Introduction to Modularisation
These are just a few notes to explain the chief features of the modularised teaching system in the hope that they will remove any uncertainties in your own mind and help make them seem less daunting at first sight.
The main terms can be briefly defined as follows:
Module: a unit of study within a degree scheme withits own learning goal. Another name for a module is acourse.
Credit: each module earns a credit weighting related to its weight within a degree scheme. A module of 10 credits has about 100 hours of study associated with it.
Semester: half of the teaching year, normally consisting of 12 teaching weeks and a period of two or three weeks for examinations.
Full-time students will be required to register each year for modules worth a total of 120 credits. Single modules will have a weighting of 10 credits, double modules of 20 half modules of 5 credits and so on. To be eligible for a 3 year degree a student must have completed modules worth 360 credits, for a 4 year degree 480 and so on. Note that credits relate to your eligibility for your degree, not to your performance. Most modules will be taught and assessed over one semester. These are called thick modules. There is a small number of thin modules available in the first year, which are taught over two semesters and examined at the end of the session in June.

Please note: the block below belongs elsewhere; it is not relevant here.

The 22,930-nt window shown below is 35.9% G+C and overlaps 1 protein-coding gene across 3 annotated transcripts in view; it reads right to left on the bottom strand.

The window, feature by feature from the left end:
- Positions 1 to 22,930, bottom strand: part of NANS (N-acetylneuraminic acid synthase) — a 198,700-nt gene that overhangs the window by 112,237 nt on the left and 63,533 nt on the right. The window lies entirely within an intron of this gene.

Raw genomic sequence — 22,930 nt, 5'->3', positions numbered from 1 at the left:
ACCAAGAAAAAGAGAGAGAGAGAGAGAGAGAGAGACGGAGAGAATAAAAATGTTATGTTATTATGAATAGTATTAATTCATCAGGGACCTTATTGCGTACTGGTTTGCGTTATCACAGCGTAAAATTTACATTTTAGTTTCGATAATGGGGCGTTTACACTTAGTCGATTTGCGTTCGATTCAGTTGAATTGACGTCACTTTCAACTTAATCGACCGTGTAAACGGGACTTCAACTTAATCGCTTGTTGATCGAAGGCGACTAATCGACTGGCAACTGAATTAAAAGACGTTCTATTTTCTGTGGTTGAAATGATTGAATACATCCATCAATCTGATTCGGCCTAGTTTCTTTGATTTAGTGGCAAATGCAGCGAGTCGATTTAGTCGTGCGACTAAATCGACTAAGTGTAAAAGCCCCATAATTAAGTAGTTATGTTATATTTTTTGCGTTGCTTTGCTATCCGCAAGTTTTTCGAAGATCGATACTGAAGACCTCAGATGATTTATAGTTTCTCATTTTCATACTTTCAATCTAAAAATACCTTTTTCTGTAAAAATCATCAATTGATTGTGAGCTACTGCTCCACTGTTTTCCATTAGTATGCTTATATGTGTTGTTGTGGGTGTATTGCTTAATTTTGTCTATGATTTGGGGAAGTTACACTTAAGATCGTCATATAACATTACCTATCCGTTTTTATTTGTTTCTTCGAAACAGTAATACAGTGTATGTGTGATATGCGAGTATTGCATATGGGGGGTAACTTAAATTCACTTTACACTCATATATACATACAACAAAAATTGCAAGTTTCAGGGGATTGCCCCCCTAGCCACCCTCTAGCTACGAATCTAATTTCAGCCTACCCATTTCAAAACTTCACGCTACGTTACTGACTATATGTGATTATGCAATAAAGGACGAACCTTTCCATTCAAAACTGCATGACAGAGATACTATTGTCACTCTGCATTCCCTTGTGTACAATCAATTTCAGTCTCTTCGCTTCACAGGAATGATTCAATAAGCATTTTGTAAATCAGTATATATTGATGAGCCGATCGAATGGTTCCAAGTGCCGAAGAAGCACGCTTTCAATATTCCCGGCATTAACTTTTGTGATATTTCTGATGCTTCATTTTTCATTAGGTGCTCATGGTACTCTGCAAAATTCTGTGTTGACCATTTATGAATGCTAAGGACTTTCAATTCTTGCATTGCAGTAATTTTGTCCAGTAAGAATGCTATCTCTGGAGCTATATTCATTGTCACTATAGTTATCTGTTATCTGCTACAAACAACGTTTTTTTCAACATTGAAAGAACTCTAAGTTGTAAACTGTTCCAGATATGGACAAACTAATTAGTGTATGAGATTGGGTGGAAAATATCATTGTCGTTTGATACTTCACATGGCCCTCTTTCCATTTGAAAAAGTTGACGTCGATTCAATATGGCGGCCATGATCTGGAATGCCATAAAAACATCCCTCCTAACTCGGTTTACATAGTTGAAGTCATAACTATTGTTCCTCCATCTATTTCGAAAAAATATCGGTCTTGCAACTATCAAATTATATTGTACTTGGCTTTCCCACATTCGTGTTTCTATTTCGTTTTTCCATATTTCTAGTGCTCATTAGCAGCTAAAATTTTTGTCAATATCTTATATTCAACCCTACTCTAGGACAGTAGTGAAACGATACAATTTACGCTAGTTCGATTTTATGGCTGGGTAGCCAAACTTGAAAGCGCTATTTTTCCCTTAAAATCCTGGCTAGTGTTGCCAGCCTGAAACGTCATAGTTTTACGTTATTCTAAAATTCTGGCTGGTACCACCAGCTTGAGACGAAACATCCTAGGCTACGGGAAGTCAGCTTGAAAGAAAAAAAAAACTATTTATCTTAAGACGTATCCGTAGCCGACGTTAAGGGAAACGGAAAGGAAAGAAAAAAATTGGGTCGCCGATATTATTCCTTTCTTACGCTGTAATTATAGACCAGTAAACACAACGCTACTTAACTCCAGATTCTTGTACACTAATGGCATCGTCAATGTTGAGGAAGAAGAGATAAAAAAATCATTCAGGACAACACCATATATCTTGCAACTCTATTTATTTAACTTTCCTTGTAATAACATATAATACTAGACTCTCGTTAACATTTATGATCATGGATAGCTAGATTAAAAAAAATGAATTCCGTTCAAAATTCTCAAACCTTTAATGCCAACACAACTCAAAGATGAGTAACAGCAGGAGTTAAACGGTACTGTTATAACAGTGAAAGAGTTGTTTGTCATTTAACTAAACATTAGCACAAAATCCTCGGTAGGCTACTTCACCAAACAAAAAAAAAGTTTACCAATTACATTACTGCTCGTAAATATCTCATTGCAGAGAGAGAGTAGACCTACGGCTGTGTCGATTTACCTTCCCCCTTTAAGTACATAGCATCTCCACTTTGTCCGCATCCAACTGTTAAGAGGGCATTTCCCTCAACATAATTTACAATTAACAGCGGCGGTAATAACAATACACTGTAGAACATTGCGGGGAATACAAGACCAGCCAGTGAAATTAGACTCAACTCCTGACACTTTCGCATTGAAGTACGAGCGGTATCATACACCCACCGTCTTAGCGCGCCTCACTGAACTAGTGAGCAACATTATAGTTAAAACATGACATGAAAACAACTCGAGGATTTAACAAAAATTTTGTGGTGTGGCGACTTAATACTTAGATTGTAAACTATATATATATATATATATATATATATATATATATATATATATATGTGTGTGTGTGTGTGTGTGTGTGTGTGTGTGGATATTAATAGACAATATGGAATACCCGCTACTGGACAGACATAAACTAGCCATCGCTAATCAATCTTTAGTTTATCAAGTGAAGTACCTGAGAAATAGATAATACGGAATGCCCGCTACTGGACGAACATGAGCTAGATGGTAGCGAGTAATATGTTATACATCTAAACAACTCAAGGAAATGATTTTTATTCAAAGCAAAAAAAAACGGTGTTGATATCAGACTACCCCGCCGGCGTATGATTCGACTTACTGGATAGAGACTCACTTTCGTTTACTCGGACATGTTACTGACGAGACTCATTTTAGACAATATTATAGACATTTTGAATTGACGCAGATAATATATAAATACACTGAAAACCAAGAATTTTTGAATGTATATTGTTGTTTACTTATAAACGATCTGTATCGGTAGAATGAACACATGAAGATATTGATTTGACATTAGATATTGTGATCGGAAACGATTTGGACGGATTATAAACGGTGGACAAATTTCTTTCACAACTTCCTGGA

It follows that full-time students will normally take modules worth 60 credits per semester, although a minimum of 50 credits and a maximum of 70 credits per semester will be allowed with the approval of your degree scheme co-ordinator, providing 120 credits are taken over the year as a whole. You can access information on modules and study schemes as follows: